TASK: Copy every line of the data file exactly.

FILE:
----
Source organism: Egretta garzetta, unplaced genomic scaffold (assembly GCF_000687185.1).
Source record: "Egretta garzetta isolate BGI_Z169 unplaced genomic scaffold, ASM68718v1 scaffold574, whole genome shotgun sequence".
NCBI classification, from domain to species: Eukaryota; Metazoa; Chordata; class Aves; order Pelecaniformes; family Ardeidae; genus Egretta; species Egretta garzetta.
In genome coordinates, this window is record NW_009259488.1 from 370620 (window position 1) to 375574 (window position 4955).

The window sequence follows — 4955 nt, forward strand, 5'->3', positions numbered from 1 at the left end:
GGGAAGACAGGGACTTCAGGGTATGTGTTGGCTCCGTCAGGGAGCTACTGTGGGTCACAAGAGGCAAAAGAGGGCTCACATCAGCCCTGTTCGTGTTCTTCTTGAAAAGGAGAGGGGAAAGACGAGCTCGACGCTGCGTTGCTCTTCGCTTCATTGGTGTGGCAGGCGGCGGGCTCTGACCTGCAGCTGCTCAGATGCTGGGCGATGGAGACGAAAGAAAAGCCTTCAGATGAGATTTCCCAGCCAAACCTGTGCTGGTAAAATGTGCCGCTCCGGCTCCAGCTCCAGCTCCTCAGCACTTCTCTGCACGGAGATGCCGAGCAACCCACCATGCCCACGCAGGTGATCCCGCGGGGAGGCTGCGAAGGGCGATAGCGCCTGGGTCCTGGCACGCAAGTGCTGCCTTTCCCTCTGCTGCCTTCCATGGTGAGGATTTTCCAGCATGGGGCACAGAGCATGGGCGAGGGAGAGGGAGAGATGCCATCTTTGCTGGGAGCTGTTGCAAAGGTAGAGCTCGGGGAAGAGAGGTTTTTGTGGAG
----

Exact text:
Source organism: Egretta garzetta, unplaced genomic scaffold (assembly GCF_000687185.1).
Source record: "Egretta garzetta isolate BGI_Z169 unplaced genomic scaffold, ASM68718v1 scaffold574, whole genome shotgun sequence".
NCBI classification, from domain to species: Eukaryota; Metazoa; Chordata; class Aves; order Pelecaniformes; family Ardeidae; genus Egretta; species Egretta garzetta.
In genome coordinates, this window is record NW_009259488.1 from 370620 (window position 1) to 375574 (window position 4955).

The window sequence follows — 4955 nt, forward strand, 5'->3', positions numbered from 1 at the left end:
GGGAAGACAGGGACTTCAGGGTATGTGTTGGCTCCGTCAGGGAGCTACTGTGGGTCACAAGAGGCAAAAGAGGGCTCACATCAGCCCTGTTCGTGTTCTTCTTGAAAAGGAGAGGGGAAAGACGAGCTCGACGCTGCGTTGCTCTTCGCTTCATTGGTGTGGCAGGCGGCGGGCTCTGACCTGCAGCTGCTCAGATGCTGGGCGATGGAGACGAAAGAAAAGCCTTCAGATGAGATTTCCCAGCCAAACCTGTGCTGGTAAAATGTGCCGCTCCGGCTCCAGCTCCAGCTCCTCAGCACTTCTCTGCACGGAGATGCCGAGCAACCCACCATGCCCACGCAGGTGATCCCGCGGGGAGGCTGCGAAGGGCGATAGCGCCTGGGTCCTGGCACGCAAGTGCTGCCTTTCCCTCTGCTGCCTTCCATGGTGAGGATTTTCCAGCATGGGGCACAGAGCATGGGCGAGGGAGAGGGAGAGATGCCATCTTTGCTGGGAGCTGTTGCAAAGGTAGAGCTCGGGGAAGAGAGGTTTTTGTGGAG